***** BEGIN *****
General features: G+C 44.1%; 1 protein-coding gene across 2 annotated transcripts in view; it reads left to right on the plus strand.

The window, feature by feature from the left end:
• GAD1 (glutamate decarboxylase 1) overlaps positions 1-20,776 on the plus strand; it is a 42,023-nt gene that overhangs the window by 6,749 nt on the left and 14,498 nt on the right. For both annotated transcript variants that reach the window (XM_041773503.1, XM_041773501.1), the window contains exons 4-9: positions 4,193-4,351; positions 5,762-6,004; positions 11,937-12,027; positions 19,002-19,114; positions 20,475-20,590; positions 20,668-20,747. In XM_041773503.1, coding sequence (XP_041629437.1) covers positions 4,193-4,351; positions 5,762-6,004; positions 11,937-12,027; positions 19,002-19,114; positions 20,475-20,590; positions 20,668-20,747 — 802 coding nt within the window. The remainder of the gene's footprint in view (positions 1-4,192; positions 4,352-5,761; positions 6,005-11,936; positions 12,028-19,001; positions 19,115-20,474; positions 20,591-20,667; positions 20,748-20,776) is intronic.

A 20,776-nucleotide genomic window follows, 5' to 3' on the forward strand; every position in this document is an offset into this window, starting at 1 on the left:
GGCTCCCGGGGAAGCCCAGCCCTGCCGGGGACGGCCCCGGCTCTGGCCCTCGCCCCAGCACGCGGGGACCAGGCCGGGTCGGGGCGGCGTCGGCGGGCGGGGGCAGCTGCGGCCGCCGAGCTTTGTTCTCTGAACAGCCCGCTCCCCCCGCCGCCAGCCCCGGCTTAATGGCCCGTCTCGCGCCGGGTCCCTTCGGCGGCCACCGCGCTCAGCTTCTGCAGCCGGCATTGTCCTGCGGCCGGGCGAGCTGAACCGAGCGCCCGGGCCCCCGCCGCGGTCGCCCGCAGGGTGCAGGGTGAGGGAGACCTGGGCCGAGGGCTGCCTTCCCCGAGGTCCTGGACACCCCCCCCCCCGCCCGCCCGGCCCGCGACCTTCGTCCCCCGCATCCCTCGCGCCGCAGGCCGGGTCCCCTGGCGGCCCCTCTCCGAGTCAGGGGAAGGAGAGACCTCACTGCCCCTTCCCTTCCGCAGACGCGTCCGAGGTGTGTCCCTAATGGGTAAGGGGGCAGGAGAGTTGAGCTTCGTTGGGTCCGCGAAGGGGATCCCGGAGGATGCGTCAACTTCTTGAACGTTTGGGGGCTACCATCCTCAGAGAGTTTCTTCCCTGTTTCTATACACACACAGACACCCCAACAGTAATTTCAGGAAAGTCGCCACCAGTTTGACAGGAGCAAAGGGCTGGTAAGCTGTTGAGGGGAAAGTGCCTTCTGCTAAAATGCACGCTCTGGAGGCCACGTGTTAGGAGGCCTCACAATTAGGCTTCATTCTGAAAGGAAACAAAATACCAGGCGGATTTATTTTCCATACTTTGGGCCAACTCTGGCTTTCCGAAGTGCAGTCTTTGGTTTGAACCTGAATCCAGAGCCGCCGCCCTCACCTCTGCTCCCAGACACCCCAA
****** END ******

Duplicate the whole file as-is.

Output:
General features: G+C 44.1%; 1 protein-coding gene across 2 annotated transcripts in view; it reads left to right on the plus strand.

The window, feature by feature from the left end:
• GAD1 (glutamate decarboxylase 1) overlaps positions 1-20,776 on the plus strand; it is a 42,023-nt gene that overhangs the window by 6,749 nt on the left and 14,498 nt on the right. For both annotated transcript variants that reach the window (XM_041773503.1, XM_041773501.1), the window contains exons 4-9: positions 4,193-4,351; positions 5,762-6,004; positions 11,937-12,027; positions 19,002-19,114; positions 20,475-20,590; positions 20,668-20,747. In XM_041773503.1, coding sequence (XP_041629437.1) covers positions 4,193-4,351; positions 5,762-6,004; positions 11,937-12,027; positions 19,002-19,114; positions 20,475-20,590; positions 20,668-20,747 — 802 coding nt within the window. The remainder of the gene's footprint in view (positions 1-4,192; positions 4,352-5,761; positions 6,005-11,936; positions 12,028-19,001; positions 19,115-20,474; positions 20,591-20,667; positions 20,748-20,776) is intronic.

A 20,776-nucleotide genomic window follows, 5' to 3' on the forward strand; every position in this document is an offset into this window, starting at 1 on the left:
GGCTCCCGGGGAAGCCCAGCCCTGCCGGGGACGGCCCCGGCTCTGGCCCTCGCCCCAGCACGCGGGGACCAGGCCGGGTCGGGGCGGCGTCGGCGGGCGGGGGCAGCTGCGGCCGCCGAGCTTTGTTCTCTGAACAGCCCGCTCCCCCCGCCGCCAGCCCCGGCTTAATGGCCCGTCTCGCGCCGGGTCCCTTCGGCGGCCACCGCGCTCAGCTTCTGCAGCCGGCATTGTCCTGCGGCCGGGCGAGCTGAACCGAGCGCCCGGGCCCCCGCCGCGGTCGCCCGCAGGGTGCAGGGTGAGGGAGACCTGGGCCGAGGGCTGCCTTCCCCGAGGTCCTGGACACCCCCCCCCCCGCCCGCCCGGCCCGCGACCTTCGTCCCCCGCATCCCTCGCGCCGCAGGCCGGGTCCCCTGGCGGCCCCTCTCCGAGTCAGGGGAAGGAGAGACCTCACTGCCCCTTCCCTTCCGCAGACGCGTCCGAGGTGTGTCCCTAATGGGTAAGGGGGCAGGAGAGTTGAGCTTCGTTGGGTCCGCGAAGGGGATCCCGGAGGATGCGTCAACTTCTTGAACGTTTGGGGGCTACCATCCTCAGAGAGTTTCTTCCCTGTTTCTATACACACACAGACACCCCAACAGTAATTTCAGGAAAGTCGCCACCAGTTTGACAGGAGCAAAGGGCTGGTAAGCTGTTGAGGGGAAAGTGCCTTCTGCTAAAATGCACGCTCTGGAGGCCACGTGTTAGGAGGCCTCACAATTAGGCTTCATTCTGAAAGGAAACAAAATACCAGGCGGATTTATTTTCCATACTTTGGGCCAACTCTGGCTTTCCGAAGTGCAGTCTTTGGTTTGAACCTGAATCCAGAGCCGCCGCCCTCACCTCTGCTCCCAGACACCCCAA